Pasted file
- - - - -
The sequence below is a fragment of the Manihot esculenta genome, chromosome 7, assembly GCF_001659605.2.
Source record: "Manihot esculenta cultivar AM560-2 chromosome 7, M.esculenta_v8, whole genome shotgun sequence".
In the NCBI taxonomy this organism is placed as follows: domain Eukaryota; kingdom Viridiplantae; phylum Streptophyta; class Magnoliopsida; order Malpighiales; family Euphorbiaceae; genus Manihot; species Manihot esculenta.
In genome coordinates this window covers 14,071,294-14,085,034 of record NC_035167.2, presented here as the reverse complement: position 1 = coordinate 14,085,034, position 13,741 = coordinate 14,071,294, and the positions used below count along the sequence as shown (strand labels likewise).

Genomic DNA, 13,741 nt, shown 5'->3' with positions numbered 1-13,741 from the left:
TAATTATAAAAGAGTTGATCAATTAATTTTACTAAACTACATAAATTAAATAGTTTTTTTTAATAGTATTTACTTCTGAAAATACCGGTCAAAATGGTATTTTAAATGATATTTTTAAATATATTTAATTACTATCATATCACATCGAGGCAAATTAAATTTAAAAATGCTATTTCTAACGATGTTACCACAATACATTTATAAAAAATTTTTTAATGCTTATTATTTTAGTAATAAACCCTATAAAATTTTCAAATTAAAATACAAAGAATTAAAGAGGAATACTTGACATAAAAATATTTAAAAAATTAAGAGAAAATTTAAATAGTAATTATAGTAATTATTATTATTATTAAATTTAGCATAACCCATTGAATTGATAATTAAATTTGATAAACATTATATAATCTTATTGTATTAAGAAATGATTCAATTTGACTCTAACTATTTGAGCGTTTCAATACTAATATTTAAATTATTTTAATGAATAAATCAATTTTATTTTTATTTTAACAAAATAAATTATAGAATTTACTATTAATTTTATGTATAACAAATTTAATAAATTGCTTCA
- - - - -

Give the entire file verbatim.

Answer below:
The sequence below is a fragment of the Manihot esculenta genome, chromosome 7, assembly GCF_001659605.2.
Source record: "Manihot esculenta cultivar AM560-2 chromosome 7, M.esculenta_v8, whole genome shotgun sequence".
In the NCBI taxonomy this organism is placed as follows: domain Eukaryota; kingdom Viridiplantae; phylum Streptophyta; class Magnoliopsida; order Malpighiales; family Euphorbiaceae; genus Manihot; species Manihot esculenta.
In genome coordinates this window covers 14,071,294-14,085,034 of record NC_035167.2, presented here as the reverse complement: position 1 = coordinate 14,085,034, position 13,741 = coordinate 14,071,294, and the positions used below count along the sequence as shown (strand labels likewise).

Genomic DNA, 13,741 nt, shown 5'->3' with positions numbered 1-13,741 from the left:
TAATTATAAAAGAGTTGATCAATTAATTTTACTAAACTACATAAATTAAATAGTTTTTTTTAATAGTATTTACTTCTGAAAATACCGGTCAAAATGGTATTTTAAATGATATTTTTAAATATATTTAATTACTATCATATCACATCGAGGCAAATTAAATTTAAAAATGCTATTTCTAACGATGTTACCACAATACATTTATAAAAAATTTTTTAATGCTTATTATTTTAGTAATAAACCCTATAAAATTTTCAAATTAAAATACAAAGAATTAAAGAGGAATACTTGACATAAAAATATTTAAAAAATTAAGAGAAAATTTAAATAGTAATTATAGTAATTATTATTATTATTAAATTTAGCATAACCCATTGAATTGATAATTAAATTTGATAAACATTATATAATCTTATTGTATTAAGAAATGATTCAATTTGACTCTAACTATTTGAGCGTTTCAATACTAATATTTAAATTATTTTAATGAATAAATCAATTTTATTTTTATTTTAACAAAATAAATTATAGAATTTACTATTAATTTTATGTATAACAAATTTAATAAATTGCTTCA